Developers revive first Web browser at week-long hackathon | CERN


As part of CERN’s celebrations of the 30th anniversary of the Web, an international team is at CERN to recreate the WorldWideWeb browser

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Two women and seven men stand behind a metallic sculpture of the globe showing the continents, many of the people ahve their hands raised

The team working to resurrect the first Web browser (Image: Jean-François Groff)

An old NeXT Computer from the early ’90s, borrowed from a group of computer enthusiasts in Lausanne, sits in a corner, its screen showing a black-and-white command prompt on the old NeXTstep operating system. Programmers and developers from around the world gather around an oblong table with their computers, having animated conversations about “anti-aliased fonts” and “browser binaries”. Next door, a gigantic room houses the CERN Data Centre’s servers, where all of the Laboratory’s computing is done, as well as where the data from the Large Hadron Collider’s experiments are stored. The same room also hosted CERN’s first Internet connection in 1989 and today hosts the CERN Internet eXchange Point (CIXP). The developers are here to recreate the first Web browser, which was built at CERN in 1990 by Sir Tim Berners-Lee to browse pages on the Web, also his invention.

You are presumably reading this article in a browser, which shows content in HyperText Markup Language or HTML, on a mobile or desktop operating system. Sir Tim’s original browser, initially called WorldWideWeb itself and later rebranded “Nexus”, could only run on the NeXT Computer on which he wrote his code. But this team of developers are now aiming to run the WorldWideWeb browser on today’s operating systems by building on the capabilities of the Web itself! They are doing this by emulating the original browser within a modern browser using the popular JavaScript programming language, allowing you to indulge in the early-Web experience without needing to get your hands on an archaic NeXT Computer yourself.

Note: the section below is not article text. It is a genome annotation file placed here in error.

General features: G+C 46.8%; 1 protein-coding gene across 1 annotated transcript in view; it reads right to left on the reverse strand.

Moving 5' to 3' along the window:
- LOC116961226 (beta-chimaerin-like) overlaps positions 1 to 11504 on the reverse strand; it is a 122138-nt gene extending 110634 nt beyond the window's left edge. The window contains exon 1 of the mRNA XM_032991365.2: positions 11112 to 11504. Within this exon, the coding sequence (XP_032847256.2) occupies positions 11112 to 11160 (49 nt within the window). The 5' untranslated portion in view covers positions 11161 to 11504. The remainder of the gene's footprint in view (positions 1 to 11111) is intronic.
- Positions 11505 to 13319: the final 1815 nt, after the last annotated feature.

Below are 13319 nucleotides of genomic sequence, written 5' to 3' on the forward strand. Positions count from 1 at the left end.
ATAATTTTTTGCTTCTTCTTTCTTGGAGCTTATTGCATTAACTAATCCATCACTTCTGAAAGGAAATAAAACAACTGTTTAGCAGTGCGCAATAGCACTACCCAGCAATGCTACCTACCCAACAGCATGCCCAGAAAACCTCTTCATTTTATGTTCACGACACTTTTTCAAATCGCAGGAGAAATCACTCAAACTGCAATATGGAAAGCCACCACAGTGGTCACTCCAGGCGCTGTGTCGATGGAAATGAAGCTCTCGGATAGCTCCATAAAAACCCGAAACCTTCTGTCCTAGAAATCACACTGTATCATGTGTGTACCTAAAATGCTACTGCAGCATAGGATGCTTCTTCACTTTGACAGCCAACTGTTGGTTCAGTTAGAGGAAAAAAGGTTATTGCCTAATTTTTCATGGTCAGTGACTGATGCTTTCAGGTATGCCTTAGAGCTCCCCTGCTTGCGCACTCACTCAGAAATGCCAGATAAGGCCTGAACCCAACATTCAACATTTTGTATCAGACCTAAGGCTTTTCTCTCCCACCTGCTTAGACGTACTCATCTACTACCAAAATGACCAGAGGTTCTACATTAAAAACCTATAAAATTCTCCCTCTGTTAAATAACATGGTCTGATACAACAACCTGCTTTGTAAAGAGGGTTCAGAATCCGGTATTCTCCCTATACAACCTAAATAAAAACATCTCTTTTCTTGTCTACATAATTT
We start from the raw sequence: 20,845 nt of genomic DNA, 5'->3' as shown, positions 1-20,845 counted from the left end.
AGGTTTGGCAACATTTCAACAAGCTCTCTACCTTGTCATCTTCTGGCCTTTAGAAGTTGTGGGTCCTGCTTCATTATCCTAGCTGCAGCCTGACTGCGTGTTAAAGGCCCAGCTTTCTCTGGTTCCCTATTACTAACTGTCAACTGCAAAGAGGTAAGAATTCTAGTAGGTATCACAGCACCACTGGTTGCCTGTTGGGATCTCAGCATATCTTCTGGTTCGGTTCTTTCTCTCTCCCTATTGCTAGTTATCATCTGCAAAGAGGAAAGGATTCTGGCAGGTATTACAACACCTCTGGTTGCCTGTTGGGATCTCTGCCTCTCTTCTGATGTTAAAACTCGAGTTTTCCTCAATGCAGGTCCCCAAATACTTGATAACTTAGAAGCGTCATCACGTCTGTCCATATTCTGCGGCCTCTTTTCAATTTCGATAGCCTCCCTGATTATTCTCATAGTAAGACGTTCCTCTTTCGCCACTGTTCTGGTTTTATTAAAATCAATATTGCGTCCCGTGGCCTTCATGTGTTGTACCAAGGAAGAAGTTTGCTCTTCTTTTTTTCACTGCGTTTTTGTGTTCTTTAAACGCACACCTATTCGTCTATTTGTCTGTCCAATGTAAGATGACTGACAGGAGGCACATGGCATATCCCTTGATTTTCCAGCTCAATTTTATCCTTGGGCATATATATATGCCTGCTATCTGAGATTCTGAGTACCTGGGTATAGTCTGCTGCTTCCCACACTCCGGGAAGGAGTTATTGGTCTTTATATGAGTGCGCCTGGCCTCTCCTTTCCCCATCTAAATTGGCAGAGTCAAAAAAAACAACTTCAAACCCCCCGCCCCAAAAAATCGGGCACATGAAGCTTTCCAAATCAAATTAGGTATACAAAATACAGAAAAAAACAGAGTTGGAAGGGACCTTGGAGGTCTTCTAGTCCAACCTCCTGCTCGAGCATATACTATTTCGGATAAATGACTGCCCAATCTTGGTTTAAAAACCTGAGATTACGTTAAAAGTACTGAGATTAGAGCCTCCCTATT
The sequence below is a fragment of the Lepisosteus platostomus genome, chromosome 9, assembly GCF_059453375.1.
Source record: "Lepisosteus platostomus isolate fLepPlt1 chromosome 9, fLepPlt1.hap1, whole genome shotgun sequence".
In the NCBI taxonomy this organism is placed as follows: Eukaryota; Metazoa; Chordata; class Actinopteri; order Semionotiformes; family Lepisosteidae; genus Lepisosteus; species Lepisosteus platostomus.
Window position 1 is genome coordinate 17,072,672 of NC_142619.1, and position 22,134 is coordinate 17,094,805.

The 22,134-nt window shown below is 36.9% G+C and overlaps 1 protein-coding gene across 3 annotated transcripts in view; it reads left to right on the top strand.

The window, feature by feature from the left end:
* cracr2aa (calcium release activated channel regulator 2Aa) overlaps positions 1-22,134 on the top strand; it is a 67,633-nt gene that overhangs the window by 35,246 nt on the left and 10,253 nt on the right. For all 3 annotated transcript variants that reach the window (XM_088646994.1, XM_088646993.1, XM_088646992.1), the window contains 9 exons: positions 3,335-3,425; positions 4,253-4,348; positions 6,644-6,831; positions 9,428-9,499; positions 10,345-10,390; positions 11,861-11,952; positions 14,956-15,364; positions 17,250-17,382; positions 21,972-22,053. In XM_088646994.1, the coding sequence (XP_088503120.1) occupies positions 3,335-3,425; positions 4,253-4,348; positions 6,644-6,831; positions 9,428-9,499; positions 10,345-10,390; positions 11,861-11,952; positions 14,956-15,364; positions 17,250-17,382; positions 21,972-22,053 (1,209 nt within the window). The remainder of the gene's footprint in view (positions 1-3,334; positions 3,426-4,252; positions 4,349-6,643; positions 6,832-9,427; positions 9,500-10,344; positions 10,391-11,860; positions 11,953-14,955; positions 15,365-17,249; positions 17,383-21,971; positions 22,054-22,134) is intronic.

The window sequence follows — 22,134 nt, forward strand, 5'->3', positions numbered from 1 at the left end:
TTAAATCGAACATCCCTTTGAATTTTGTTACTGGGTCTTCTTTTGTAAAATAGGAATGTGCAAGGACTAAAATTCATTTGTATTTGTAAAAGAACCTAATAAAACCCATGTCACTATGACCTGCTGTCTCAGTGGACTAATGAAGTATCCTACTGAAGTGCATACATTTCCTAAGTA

Screenshot of the emulated World Wide Web browser showing a menu on the right-hand top corner and the browser window itself in the centre, which displays mostly black text on a white background
A screenshot of the emulated WorldWideWeb browser, running inside a modern Web browser

The team was first assembled in 2013 to recreate the “line-mode browser”, originally written by Nicola Pellow in 1991. Now on their second stint here, with less than a month to go before the 30th anniversary of the Web, they are faced with new challenges. “We have retrieved the code of the WorldWideWeb browser,” developer Remy Sharp explained on Monday, the first day of the five-day-long sprint. “But we haven’t been able to get it onto the NeXT machine so far.” Indeed, it is not trivial to interface with hardware that is many decades old.

The team needed to run the software on the machine it was designed for in order to replicate the exact look and feel on a modern system. This includes, for example, ensuring that the “blocky” fonts of the NeXTstep operating system render similarly in the emulated WorldWideWeb browser, rather than the smoother treatment they receive on screens nowadays. Eventually, fellow programmer Kimberly Blessing managed to load the WorldWideWeb browser onto the borrowed computer.

Five men and a woman sit around an oval wooden table with their laptops out. There is a blank screen in the background, and some scientific postersd on the wall. Centred in the image in the background is the NeXT Computer on which the original browser ran
Moving towards a solution (Image: Remy Sharp)

The participants of the sprint shared lunch with Web pioneer Robert Cailliau on Tuesday, where they discussed the mechanics of the early Web browsers, including the fact that the WorldWideWeb browser offered the possibility not just of reading a Web page but also of editing it in real time.

With a few hours left in their sprint, which is supported by the US Mission in Geneva through the CERN & Society Foundation, the developers are busy ensuring that their work can be publicly released. Their project notes and the resurrected WorldWideWeb browser can be found at cern.ch/worldwideweb. For more information about the project to preserve some of the digital assets associated with the birth of the Web, please visit cern.ch/first-website.